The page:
Faith took it back to her desk and read it from cover to cover.  It was published by the United Nations High Commissioner for Refugees.  The cover story was about the genocide in Cambodia -- %21 of the population was killed between 1975 and 1979 --  and 100,000 people were still being held in camps in Thailand.
            Faith began to see the whole refugee-visa operation as a political maneuver by the United States.  The religious-persecution refugees she was processing were economic migrants.  Not all, but most.  They wanted to play the game of Capitalism for the high stakes;  they knew it would be harder to become rich in Israel, and it was certainly more dangerous to live there.  She fully believed that they deserved the freedom to emigrate—they even might deserve to come to the US—but she couldn’t see how her work could qualify as a humanitarian mission.
            Her father, an engineer, showed her some Assembler code which he used to program hardware.  She could follow the explanation;  she understood how the registers worked,  how a byte contained bits.  Based on this, he urged her to learn a computer language.  So she enrolled for Cobol classes at night at the City College that was up the street from HIAS.  She had to matriculate as if she were studying for another bachelor’s degree, even though she already had one from Barnard.
            She met Denise Gonzales in one of these classes.   Denise was already a programmer at a Brokerage firm.  She said she was taking the class because she already knew the subject.  This was a new concept for Faith, who thought education was for expanding her mind and not for confirming things she already knew.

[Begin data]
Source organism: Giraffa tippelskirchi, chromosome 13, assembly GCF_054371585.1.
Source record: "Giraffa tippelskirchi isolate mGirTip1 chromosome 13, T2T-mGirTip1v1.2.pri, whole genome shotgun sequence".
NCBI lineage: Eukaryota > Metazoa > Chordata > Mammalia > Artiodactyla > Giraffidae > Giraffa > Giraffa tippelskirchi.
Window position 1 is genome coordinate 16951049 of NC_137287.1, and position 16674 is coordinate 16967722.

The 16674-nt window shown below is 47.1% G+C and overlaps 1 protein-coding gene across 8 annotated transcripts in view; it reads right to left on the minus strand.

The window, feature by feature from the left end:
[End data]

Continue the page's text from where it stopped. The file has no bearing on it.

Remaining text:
Denise showed Faith her left hand, on which sparkled the biggest diamond ring Faith had ever seen.  Denise had a new boyfriend, a broker, but there was some problem with his ex.
            “What do you know about Small Claims court?” she asked Faith.  “His fiancée is suing me for this ring,” Denise seemed a little defiant.  Faith had no experience in legal matters.  This engagement ring must have been returned-- surely it wasn't stolen ?  She was too shy to ask about it.  
               Then Denise revealed a core issue troubling her. “He’s Jewish.  do you think he’ll marry me? “   Faith hesitated to give an opinion.  She regarded Denise as incredibly lucky to be six inches taller than herself, to have long legs, an ivory complexion, a fine straight nose, and large violet eyes behind big-framed glasses.  Faith was exhilarated to meet such a beauty—but how much luck should one person have?  How fair was that in the overall scheme of things?   It disheartened her to think that yet another Jewish man would not be available to her.  “Sometimes they do” was the best she could offer, although this boyfriend’s history was a negative indicator.